This is a review of "Wot Gorilla?" recorded by Wot Gorilla?. The review was written by Joshua Turner in 2010.
Imagine, if you will, a vast melting pot of influences, of vibrancy and deliberate musical sleight of hand, dashed together with the inventiveness of Cap 'n Jazz, the forthright post-hardcore edge of Kidcrash and the arithmetic adroitness of Seattle's Minus The Bear. Jellify this and set it to mould, the resulting sonic experience will sound rather close to Halifax's own Wot Gorilla? a band who, by their own description, sound like a 'schizophrenic patchwork not clever enough to be given the illustrious prog tag.'
Wot Gorilla? formed in late 2008, kicking out their first release - a self titled EP in the last few weeks. This record has scope and vision aplenty, sidewinding guitar tones that gradate seamlessly between the less astringent parts of an Algernon Cadwallader tune and the aforementioned Minus The Bear. Keyboardist, guitarist and lead singer Mat Haigh dispels lightly baked, harmonious vocals throughout - for me, conjuring at times an almost Head Automatica, Daryl Palumbo-esque croon, with less gravel, more tranquility.
The opening track 'We Go Way Back Like Spinal Cords And Car Seats' soars with melody from the offset, and no great effort is needed to keep the audience's attention as turn-on-a-dime drumbeats and fretboard intricacies relay more than enough flirting with the frayed edges of the American west indie-rock sound to keep my foot tapping. The four minute dreamflow of 'Qwerty' feels like a gentle caress for the most part, breaking into a partnership of diligent picking and lofty, snowfall vocals, eventually cantering to a finish.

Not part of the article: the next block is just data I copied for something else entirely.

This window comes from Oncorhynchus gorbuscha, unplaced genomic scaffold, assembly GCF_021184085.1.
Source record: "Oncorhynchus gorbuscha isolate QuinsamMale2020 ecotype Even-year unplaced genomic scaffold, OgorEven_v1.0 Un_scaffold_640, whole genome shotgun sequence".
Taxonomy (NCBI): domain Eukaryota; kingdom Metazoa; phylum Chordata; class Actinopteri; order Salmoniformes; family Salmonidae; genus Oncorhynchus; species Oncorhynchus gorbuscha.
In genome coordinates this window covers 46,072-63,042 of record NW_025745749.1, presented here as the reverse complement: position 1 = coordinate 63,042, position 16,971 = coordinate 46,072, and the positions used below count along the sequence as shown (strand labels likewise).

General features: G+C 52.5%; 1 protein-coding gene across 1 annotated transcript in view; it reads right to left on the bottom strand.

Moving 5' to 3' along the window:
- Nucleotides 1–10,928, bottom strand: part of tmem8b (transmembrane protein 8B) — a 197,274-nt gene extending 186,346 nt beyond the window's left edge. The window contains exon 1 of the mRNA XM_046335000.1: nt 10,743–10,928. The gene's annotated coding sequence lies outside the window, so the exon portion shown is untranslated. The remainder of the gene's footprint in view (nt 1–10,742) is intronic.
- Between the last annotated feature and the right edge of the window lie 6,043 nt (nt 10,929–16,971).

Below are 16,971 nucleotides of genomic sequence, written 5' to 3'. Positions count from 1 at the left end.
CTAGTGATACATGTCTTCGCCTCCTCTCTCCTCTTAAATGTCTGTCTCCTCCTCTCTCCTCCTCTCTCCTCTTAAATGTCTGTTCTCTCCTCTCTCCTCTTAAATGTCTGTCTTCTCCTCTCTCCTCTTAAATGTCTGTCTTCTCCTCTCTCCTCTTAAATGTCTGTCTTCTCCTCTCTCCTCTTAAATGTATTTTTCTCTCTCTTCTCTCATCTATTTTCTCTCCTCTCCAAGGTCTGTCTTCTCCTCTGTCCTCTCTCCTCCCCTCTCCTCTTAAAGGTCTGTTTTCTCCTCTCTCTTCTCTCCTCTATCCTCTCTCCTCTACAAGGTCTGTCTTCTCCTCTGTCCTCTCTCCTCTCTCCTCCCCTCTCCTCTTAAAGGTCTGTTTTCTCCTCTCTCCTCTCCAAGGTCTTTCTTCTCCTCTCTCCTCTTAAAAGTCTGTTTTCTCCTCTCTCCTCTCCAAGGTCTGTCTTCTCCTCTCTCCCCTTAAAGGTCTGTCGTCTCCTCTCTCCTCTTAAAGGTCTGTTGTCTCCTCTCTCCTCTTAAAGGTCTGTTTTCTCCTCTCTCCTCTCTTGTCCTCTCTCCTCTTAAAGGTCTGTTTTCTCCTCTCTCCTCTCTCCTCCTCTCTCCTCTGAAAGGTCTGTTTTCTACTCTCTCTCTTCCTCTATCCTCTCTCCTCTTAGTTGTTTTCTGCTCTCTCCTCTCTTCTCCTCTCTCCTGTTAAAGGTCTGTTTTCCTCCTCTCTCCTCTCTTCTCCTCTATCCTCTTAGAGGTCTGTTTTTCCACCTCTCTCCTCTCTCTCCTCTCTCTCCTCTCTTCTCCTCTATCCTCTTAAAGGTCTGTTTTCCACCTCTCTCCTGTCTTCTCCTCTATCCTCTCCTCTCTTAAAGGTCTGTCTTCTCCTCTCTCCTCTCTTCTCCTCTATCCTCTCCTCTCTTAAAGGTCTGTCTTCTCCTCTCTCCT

Whether this is self indulgent music is irrelevant, the outpouring of technical proficiency does well to marry itself to the fabulous melody on offer throughout this record. The hot and sticky harmonies are by no means gimmicky, the wondrous segueing between themes steers clear of the 'verse chorus verse' pop punk snake pit, and the lyrics display a more than candid view of the world, picking up on the ever present Joy Division worship that populates much of the modern music landscape, and tailing off with poignant self reflection.
This record is self released, imbibed with enough confidence to stand tall without swallowing itself within the music. I highly recommend this, a great first outing from a group that I hope continues to impress me with their delicious brand of post hardcore-come-indie rock.